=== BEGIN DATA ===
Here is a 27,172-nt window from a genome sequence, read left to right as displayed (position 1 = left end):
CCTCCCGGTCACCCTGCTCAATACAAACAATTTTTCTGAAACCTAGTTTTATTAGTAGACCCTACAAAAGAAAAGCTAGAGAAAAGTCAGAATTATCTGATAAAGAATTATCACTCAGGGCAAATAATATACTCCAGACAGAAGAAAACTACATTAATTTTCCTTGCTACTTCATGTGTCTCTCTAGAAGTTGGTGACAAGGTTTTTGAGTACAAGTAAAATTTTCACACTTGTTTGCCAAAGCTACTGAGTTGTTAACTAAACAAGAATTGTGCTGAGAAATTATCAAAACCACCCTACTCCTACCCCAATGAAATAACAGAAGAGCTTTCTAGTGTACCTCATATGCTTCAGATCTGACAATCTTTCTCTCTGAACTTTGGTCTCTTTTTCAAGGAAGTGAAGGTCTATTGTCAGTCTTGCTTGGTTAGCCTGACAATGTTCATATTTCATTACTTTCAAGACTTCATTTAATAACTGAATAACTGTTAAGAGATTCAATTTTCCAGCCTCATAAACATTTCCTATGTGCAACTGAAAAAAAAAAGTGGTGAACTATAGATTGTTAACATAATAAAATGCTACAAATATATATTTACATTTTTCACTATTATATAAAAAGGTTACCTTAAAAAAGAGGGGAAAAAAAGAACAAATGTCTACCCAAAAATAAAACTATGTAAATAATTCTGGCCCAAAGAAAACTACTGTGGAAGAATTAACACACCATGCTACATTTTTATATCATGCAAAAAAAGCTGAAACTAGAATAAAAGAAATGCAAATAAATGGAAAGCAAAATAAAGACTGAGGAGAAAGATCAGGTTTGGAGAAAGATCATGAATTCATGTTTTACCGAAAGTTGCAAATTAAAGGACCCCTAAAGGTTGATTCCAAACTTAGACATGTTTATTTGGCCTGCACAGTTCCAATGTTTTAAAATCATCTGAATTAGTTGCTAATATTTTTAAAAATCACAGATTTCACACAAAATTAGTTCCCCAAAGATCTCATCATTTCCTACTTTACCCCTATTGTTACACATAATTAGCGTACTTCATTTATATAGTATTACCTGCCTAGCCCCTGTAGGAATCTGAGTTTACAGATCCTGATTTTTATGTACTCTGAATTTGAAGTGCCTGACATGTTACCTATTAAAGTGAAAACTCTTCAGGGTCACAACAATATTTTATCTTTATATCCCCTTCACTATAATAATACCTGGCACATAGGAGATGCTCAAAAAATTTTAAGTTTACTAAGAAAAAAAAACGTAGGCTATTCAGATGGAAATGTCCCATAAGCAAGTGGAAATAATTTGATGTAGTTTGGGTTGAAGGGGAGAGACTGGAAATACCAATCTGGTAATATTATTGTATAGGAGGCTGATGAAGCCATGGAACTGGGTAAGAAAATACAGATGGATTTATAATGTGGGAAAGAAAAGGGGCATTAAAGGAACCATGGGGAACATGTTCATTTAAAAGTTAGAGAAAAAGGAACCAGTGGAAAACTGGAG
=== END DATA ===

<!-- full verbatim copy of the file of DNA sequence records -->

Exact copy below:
Here is a 27,172-nt window from a genome sequence, read left to right as displayed (position 1 = left end):
CCTCCCGGTCACCCTGCTCAATACAAACAATTTTTCTGAAACCTAGTTTTATTAGTAGACCCTACAAAAGAAAAGCTAGAGAAAAGTCAGAATTATCTGATAAAGAATTATCACTCAGGGCAAATAATATACTCCAGACAGAAGAAAACTACATTAATTTTCCTTGCTACTTCATGTGTCTCTCTAGAAGTTGGTGACAAGGTTTTTGAGTACAAGTAAAATTTTCACACTTGTTTGCCAAAGCTACTGAGTTGTTAACTAAACAAGAATTGTGCTGAGAAATTATCAAAACCACCCTACTCCTACCCCAATGAAATAACAGAAGAGCTTTCTAGTGTACCTCATATGCTTCAGATCTGACAATCTTTCTCTCTGAACTTTGGTCTCTTTTTCAAGGAAGTGAAGGTCTATTGTCAGTCTTGCTTGGTTAGCCTGACAATGTTCATATTTCATTACTTTCAAGACTTCATTTAATAACTGAATAACTGTTAAGAGATTCAATTTTCCAGCCTCATAAACATTTCCTATGTGCAACTGAAAAAAAAAAGTGGTGAACTATAGATTGTTAACATAATAAAATGCTACAAATATATATTTACATTTTTCACTATTATATAAAAAGGTTACCTTAAAAAAGAGGGGAAAAAAAGAACAAATGTCTACCCAAAAATAAAACTATGTAAATAATTCTGGCCCAAAGAAAACTACTGTGGAAGAATTAACACACCATGCTACATTTTTATATCATGCAAAAAAAGCTGAAACTAGAATAAAAGAAATGCAAATAAATGGAAAGCAAAATAAAGACTGAGGAGAAAGATCAGGTTTGGAGAAAGATCATGAATTCATGTTTTACCGAAAGTTGCAAATTAAAGGACCCCTAAAGGTTGATTCCAAACTTAGACATGTTTATTTGGCCTGCACAGTTCCAATGTTTTAAAATCATCTGAATTAGTTGCTAATATTTTTAAAAATCACAGATTTCACACAAAATTAGTTCCCCAAAGATCTCATCATTTCCTACTTTACCCCTATTGTTACACATAATTAGCGTACTTCATTTATATAGTATTACCTGCCTAGCCCCTGTAGGAATCTGAGTTTACAGATCCTGATTTTTATGTACTCTGAATTTGAAGTGCCTGACATGTTACCTATTAAAGTGAAAACTCTTCAGGGTCACAACAATATTTTATCTTTATATCCCCTTCACTATAATAATACCTGGCACATAGGAGATGCTCAAAAAATTTTAAGTTTACTAAGAAAAAAAAACGTAGGCTATTCAGATGGAAATGTCCCATAAGCAAGTGGAAATAATTTGATGTAGTTTGGGTTGAAGGGGAGAGACTGGAAATACCAATCTGGTAATATTATTGTATAGGAGGCTGATGAAGCCATGGAACTGGGTAAGAAAATACAGATGGATTTATAATGTGGGAAAGAAAAGGGGCATTAAAGGAACCATGGGGAACATGTTCATTTAAAAGTTAGAGAAAAAGGAACCAGTGGAAAACTGGAG